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# Solutions for Chapter 14-7: 2k FACTORIAL DESIGNS

## Full solutions for Applied Statistics and Probability for Engineers | 3rd Edition

ISBN: 9780471204541

Solutions for Chapter 14-7: 2k FACTORIAL DESIGNS

Solutions for Chapter 14-7
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##### ISBN: 9780471204541

Chapter 14-7: 2k FACTORIAL DESIGNS includes 10 full step-by-step solutions. Since 10 problems in chapter 14-7: 2k FACTORIAL DESIGNS have been answered, more than 18427 students have viewed full step-by-step solutions from this chapter. This expansive textbook survival guide covers the following chapters and their solutions. This textbook survival guide was created for the textbook: Applied Statistics and Probability for Engineers , edition: 3. Applied Statistics and Probability for Engineers was written by and is associated to the ISBN: 9780471204541.

Key Statistics Terms and definitions covered in this textbook
• `-error (or `-risk)

In hypothesis testing, an error incurred by rejecting a null hypothesis when it is actually true (also called a type I error).

• Additivity property of x 2

If two independent random variables X1 and X2 are distributed as chi-square with v1 and v2 degrees of freedom, respectively, Y = + X X 1 2 is a chi-square random variable with u = + v v 1 2 degrees of freedom. This generalizes to any number of independent chi-square random variables.

• Average

See Arithmetic mean.

• Center line

A horizontal line on a control chart at the value that estimates the mean of the statistic plotted on the chart. See Control chart.

• Components of variance

The individual components of the total variance that are attributable to speciic sources. This usually refers to the individual variance components arising from a random or mixed model analysis of variance.

• Confounding

When a factorial experiment is run in blocks and the blocks are too small to contain a complete replicate of the experiment, one can run a fraction of the replicate in each block, but this results in losing information on some effects. These effects are linked with or confounded with the blocks. In general, when two factors are varied such that their individual effects cannot be determined separately, their effects are said to be confounded.

• Conidence interval

If it is possible to write a probability statement of the form PL U ( ) ? ? ? ? = ?1 where L and U are functions of only the sample data and ? is a parameter, then the interval between L and U is called a conidence interval (or a 100 1( )% ? ? conidence interval). The interpretation is that a statement that the parameter ? lies in this interval will be true 100 1( )% ? ? of the times that such a statement is made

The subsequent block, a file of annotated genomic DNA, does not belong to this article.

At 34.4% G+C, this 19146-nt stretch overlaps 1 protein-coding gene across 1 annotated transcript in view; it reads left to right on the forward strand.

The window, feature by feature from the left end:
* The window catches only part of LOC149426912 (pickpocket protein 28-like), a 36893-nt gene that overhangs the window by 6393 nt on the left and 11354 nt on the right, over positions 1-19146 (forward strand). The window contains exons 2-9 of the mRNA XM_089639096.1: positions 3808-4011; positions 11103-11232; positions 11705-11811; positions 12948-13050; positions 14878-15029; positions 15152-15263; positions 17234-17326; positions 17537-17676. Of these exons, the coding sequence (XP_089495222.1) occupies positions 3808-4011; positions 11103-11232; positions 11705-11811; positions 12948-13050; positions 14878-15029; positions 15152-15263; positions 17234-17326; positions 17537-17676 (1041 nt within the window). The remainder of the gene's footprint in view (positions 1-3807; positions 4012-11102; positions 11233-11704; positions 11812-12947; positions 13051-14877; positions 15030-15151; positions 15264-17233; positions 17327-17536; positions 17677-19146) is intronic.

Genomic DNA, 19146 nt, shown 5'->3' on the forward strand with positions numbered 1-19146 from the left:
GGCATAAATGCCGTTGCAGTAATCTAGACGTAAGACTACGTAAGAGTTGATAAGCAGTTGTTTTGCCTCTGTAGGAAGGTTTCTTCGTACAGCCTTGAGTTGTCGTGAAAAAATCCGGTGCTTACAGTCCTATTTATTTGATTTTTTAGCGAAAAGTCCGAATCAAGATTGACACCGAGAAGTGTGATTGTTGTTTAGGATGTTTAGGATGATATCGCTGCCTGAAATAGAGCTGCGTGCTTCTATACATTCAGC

• Continuous distribution

A probability distribution for a continuous random variable.

• Contrast

A linear function of treatment means with coeficients that total zero. A contrast is a summary of treatment means that is of interest in an experiment.

• Cook’s distance

In regression, Cook’s distance is a measure of the inluence of each individual observation on the estimates of the regression model parameters. It expresses the distance that the vector of model parameter estimates with the ith observation removed lies from the vector of model parameter estimates based on all observations. Large values of Cook’s distance indicate that the observation is inluential.

• Correlation

In the most general usage, a measure of the interdependence among data. The concept may include more than two variables. The term is most commonly used in a narrow sense to express the relationship between quantitative variables or ranks.

• Covariance

A measure of association between two random variables obtained as the expected value of the product of the two random variables around their means; that is, Cov(X Y, ) [( )( )] =? ? E X Y ? ? X Y .

• Curvilinear regression

An expression sometimes used for nonlinear regression models or polynomial regression models.

• Defect concentration diagram

A quality tool that graphically shows the location of defects on a part or in a process.

• Discrete distribution

A probability distribution for a discrete random variable

• Error propagation

An analysis of how the variance of the random variable that represents that output of a system depends on the variances of the inputs. A formula exists when the output is a linear function of the inputs and the formula is simpliied if the inputs are assumed to be independent.

• F distribution.

The distribution of the random variable deined as the ratio of two independent chi-square random variables, each divided by its number of degrees of freedom.

• Fraction defective

In statistical quality control, that portion of a number of units or the output of a process that is defective.

• Geometric random variable

A discrete random variable that is the number of Bernoulli trials until a success occurs.

• Hat matrix.

In multiple regression, the matrix H XXX X = ( ) ? ? -1 . This a projection matrix that maps the vector of observed response values into a vector of itted values by yˆ = = X X X X y Hy ( ) ? ? ?1 .

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